Nadine HubbsProfessor of Women's Studies and Music and Faculty Associate in American Culture
- 2229 Lane Hall
Nadine Hubbs is a professor of women’s studies and music and faculty associate in American culture, as well as director of the Lesbian-Gay-Queer Research Initiative (LGQRI). Her research focuses on gender and queer studies, 20th- and 21st-century U.S. culture, and social class in popular and classical music. Her writings have treated topics including Leonard Bernstein, tonal modernism, 1970s disco, Morrissey, Radiohead, and country music. Hubbs’s award-winning first book, The Queer Composition of America’s Sound, asks how a circle of gay composers around Aaron Copland and Virgil Thomson managed to become architects of American identity during the nation’s most homophobic period. Her latest book, Rednecks, Queers, and Country Music, combines musicological, social, and historical perspectives on American country music to historicize and challenge current constructions of the working-class homophobe. She teaches women’s studies courses on gender, LGBTQ, and class studies, and on gender and sexuality in popular music.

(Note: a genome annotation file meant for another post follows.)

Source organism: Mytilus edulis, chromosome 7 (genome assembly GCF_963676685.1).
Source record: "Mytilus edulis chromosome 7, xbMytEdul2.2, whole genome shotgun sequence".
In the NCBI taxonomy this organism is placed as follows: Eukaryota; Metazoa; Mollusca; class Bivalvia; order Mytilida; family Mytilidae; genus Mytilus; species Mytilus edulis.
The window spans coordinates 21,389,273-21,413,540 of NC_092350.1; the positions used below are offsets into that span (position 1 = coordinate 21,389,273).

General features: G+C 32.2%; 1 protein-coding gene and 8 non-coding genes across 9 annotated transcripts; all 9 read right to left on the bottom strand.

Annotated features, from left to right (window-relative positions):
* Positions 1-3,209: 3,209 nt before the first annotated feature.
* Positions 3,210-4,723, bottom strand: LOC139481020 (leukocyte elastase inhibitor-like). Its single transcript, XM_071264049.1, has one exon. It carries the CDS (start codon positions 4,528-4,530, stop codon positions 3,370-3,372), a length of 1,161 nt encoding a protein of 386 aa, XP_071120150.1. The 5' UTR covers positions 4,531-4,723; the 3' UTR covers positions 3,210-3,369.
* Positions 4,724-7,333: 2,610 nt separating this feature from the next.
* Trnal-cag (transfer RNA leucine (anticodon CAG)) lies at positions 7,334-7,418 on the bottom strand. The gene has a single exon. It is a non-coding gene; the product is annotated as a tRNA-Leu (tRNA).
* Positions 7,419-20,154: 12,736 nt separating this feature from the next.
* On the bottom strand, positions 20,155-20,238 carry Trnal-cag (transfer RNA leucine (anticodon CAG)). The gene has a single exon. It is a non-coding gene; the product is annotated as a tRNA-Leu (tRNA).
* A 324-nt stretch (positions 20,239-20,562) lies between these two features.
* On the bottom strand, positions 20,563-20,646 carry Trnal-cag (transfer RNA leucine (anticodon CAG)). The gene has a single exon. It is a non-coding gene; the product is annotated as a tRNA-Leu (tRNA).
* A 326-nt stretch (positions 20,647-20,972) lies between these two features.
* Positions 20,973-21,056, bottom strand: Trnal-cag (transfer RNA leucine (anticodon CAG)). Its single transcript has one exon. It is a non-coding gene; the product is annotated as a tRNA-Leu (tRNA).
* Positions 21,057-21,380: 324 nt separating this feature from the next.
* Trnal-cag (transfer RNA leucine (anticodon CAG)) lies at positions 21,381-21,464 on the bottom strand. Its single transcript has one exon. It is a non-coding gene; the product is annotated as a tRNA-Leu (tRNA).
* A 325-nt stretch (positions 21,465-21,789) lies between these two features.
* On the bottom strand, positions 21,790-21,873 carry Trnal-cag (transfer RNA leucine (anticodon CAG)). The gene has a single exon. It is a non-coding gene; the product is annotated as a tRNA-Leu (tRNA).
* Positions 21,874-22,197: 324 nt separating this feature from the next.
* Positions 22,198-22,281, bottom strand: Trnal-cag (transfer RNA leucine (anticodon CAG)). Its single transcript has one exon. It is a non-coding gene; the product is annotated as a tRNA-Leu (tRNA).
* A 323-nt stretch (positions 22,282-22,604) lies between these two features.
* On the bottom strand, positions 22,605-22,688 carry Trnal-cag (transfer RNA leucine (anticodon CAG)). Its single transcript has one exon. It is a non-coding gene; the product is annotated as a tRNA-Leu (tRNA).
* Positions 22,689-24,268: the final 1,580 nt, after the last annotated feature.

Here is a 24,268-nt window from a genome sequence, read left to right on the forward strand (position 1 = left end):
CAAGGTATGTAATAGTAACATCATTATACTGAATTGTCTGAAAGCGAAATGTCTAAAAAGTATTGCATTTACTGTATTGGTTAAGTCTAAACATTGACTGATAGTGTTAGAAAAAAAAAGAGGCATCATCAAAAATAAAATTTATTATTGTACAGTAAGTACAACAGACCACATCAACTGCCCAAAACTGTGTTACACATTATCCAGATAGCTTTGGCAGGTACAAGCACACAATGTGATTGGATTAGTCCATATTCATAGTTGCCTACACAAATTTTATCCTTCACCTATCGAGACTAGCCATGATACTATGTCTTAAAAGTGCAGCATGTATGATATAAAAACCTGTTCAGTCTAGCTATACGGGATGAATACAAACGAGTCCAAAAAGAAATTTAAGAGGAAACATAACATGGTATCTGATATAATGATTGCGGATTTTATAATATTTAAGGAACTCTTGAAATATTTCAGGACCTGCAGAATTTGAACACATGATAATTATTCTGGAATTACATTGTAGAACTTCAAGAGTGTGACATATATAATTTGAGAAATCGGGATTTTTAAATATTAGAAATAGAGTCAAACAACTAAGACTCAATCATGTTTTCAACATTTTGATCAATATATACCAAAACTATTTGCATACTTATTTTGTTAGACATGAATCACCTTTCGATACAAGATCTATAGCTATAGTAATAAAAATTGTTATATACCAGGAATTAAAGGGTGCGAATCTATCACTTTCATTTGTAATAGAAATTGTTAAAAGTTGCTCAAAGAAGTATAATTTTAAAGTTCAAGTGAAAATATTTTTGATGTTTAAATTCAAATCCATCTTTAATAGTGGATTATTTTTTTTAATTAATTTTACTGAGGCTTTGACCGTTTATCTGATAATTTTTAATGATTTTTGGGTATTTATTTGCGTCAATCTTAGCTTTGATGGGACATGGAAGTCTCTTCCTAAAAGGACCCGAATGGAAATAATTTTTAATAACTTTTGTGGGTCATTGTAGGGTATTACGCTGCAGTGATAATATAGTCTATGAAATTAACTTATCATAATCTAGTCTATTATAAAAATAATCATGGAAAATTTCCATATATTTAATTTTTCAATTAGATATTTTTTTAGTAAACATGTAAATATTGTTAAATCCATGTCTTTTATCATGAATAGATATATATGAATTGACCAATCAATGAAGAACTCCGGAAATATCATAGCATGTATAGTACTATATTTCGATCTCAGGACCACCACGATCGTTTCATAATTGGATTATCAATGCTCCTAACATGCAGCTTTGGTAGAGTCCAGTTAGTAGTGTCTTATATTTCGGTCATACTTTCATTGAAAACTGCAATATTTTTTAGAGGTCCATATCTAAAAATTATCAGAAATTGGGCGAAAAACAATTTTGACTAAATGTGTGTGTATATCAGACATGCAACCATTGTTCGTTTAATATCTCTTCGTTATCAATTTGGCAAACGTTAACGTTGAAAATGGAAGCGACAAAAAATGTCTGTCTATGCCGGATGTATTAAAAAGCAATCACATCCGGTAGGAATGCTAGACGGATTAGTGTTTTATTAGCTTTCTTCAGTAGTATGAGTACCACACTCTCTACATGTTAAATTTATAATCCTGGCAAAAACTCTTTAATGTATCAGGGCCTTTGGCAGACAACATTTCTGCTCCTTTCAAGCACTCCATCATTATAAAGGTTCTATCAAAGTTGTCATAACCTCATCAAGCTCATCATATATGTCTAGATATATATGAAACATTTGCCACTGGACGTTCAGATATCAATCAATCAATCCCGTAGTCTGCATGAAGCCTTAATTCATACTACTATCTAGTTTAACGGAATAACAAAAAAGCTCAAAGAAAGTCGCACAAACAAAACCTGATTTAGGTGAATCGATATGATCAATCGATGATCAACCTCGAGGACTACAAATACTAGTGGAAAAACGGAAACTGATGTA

“The Promised Land: Springsteen’s Epic Heterosexuality, Late Capitalism, and Prospects for Queer Life,” in Bruce Springsteen: Essays on Rhetoric, Memorial, and Contemporary Culture, ed. William I. Wolff (New York: Routledge, 2016).
“Gender Deviance and Class Rebellion in ‘Redneck Woman'” (rev. ed., reprinted from Southern Cultures), in Country Boys and Redneck Women: New Essays in Gender and Country Music, ed. Diane Pecknold and Kristine M. McCusker (Jackson: University Press of Mississippi, 2016): 231-54.
“‘Jolene,’ Genre, and the Everyday Homoerotics of Country Music: Dolly Parton’s Loving Address of the Other Woman,” Women and Music: A Journal of Gender and Culture 19, Special Issue in Honor of Suzanne G. Cusick (2015): 71-76.
“Homophobia in Twentieth-Century Music: The Crucible of America’s Sound,” American Music, special issue of Dædalus: Journal of the American Academy of Arts and Sciences 142.4 (2013): 45-50.